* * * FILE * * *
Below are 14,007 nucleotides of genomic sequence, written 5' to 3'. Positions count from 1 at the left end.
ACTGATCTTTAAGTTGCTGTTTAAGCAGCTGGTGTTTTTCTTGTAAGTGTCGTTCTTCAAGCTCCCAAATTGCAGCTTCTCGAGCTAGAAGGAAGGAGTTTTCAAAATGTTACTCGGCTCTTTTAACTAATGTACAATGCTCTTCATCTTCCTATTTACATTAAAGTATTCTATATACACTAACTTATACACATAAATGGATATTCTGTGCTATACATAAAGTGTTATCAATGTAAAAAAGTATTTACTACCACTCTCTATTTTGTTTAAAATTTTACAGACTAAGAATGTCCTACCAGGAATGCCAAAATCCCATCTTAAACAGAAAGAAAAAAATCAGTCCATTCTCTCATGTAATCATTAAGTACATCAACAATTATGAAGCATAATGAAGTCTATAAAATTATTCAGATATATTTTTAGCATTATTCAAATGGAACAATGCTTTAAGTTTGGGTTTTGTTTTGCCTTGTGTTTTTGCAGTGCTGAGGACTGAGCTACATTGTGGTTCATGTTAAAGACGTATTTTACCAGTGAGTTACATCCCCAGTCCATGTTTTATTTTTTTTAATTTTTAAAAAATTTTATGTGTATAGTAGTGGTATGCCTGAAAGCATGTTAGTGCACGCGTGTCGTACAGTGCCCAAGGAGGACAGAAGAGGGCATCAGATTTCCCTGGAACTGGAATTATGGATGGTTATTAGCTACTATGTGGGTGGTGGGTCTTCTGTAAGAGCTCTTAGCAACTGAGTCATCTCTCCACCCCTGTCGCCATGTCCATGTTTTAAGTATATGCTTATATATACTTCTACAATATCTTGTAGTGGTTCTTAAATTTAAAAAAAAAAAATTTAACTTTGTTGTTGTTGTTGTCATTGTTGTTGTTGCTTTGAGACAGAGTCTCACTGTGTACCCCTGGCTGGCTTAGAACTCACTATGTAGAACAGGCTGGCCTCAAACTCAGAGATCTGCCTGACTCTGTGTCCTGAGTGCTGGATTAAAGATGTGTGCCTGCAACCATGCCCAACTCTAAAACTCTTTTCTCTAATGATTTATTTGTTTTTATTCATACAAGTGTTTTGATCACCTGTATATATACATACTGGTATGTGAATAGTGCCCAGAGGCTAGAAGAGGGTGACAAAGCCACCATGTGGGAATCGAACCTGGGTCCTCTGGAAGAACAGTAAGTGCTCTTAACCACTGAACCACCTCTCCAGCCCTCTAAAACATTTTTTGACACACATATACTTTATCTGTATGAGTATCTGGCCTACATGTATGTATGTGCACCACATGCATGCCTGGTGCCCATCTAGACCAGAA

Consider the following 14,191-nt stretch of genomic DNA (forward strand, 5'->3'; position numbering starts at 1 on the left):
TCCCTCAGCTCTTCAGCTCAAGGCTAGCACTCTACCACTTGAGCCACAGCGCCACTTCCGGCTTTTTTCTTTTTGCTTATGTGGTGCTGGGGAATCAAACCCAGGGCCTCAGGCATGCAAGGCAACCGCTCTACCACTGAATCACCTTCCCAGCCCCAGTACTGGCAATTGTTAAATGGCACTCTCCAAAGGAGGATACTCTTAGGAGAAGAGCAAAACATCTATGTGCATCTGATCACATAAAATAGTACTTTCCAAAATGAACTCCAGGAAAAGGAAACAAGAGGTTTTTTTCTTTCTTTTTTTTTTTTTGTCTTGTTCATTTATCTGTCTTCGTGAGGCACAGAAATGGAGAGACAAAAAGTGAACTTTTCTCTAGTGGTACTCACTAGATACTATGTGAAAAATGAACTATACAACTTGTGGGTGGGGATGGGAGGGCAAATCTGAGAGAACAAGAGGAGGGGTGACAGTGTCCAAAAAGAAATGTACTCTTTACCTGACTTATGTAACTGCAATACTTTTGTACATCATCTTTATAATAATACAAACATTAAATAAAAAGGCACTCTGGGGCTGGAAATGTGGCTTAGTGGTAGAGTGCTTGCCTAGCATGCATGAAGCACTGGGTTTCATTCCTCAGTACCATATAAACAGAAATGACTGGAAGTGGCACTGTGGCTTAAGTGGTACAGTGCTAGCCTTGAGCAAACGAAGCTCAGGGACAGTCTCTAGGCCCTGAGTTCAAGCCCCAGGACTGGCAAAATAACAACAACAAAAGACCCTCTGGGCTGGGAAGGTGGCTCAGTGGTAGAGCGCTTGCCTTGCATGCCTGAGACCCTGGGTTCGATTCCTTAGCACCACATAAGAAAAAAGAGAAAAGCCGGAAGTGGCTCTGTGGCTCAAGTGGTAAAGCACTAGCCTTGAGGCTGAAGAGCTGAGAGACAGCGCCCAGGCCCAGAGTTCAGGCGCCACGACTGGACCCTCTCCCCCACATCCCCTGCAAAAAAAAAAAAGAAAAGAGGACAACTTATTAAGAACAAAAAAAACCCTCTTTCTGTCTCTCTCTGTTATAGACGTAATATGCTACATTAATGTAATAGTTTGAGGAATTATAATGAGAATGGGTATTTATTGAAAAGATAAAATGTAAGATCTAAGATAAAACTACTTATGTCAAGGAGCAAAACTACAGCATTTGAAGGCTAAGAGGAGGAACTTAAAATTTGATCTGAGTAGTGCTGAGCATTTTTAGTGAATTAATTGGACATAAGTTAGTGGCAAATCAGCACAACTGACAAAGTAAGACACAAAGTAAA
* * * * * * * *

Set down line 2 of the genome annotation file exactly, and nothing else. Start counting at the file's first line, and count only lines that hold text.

ACTGATCTTTAAGTTGCTGTTTAAGCAGCTGGTGTTTTTCTTGTAAGTGTCGTTCTTCAAGCTCCCAAATTGCAGCTTCTCGAGCTAGAAGGAAGGAGTTTTCAAAATGTTACTCGGCTCTTTTAACTAATGTACAATGCTCTTCATCTTCCTATTTACATTAAAGTATTCTATATACACTAACTTATACACATAAATGGATATTCTGTGCTATACATAAAGTGTTATCAATGTAAAAAAGTATTTACTACCACTCTCTATTTTGTTTAAAATTTTACAGACTAAGAATGTCCTACCAGGAATGCCAAAATCCCATCTTAAACAGAAAGAAAAAAATCAGTCCATTCTCTCATGTAATCATTAAGTACATCAACAATTATGAAGCATAATGAAGTCTATAAAATTATTCAGATATATTTTTAGCATTATTCAAATGGAACAATGCTTTAAGTTTGGGTTTTGTTTTGCCTTGTGTTTTTGCAGTGCTGAGGACTGAGCTACATTGTGGTTCATGTTAAAGACGTATTTTACCAGTGAGTTACATCCCCAGTCCATGTTTTATTTTTTTTAATTTTTAAAAAATTTTATGTGTATAGTAGTGGTATGCCTGAAAGCATGTTAGTGCACGCGTGTCGTACAGTGCCCAAGGAGGACAGAAGAGGGCATCAGATTTCCCTGGAACTGGAATTATGGATGGTTATTAGCTACTATGTGGGTGGTGGGTCTTCTGTAAGAGCTCTTAGCAACTGAGTCATCTCTCCACCCCTGTCGCCATGTCCATGTTTTAAGTATATGCTTATATATACTTCTACAATATCTTGTAGTGGTTCTTAAATTTAAAAAAAAAAAATTTAACTTTGTTGTTGTTGTTGTCATTGTTGTTGTTGCTTTGAGACAGAGTCTCACTGTGTACCCCTGGCTGGCTTAGAACTCACTATGTAGAACAGGCTGGCCTCAAACTCAGAGATCTGCCTGACTCTGTGTCCTGAGTGCTGGATTAAAGATGTGTGCCTGCAACCATGCCCAACTCTAAAACTCTTTTCTCTAATGATTTATTTGTTTTTATTCATACAAGTGTTTTGATCACCTGTATATATACATACTGGTATGTGAATAGTGCCCAGAGGCTAGAAGAGGGTGACAAAGCCACCATGTGGGAATCGAACCTGGGTCCTCTGGAAGAACAGTAAGTGCTCTTAACCACTGAACCACCTCTCCAGCCCTCTAAAACATTTTTTGACACACATATACTTTATCTGTATGAGTATCTGGCCTACATGTATGTATGTGCACCACATGCATGCCTGGTGCCCATCTAGACCAGAA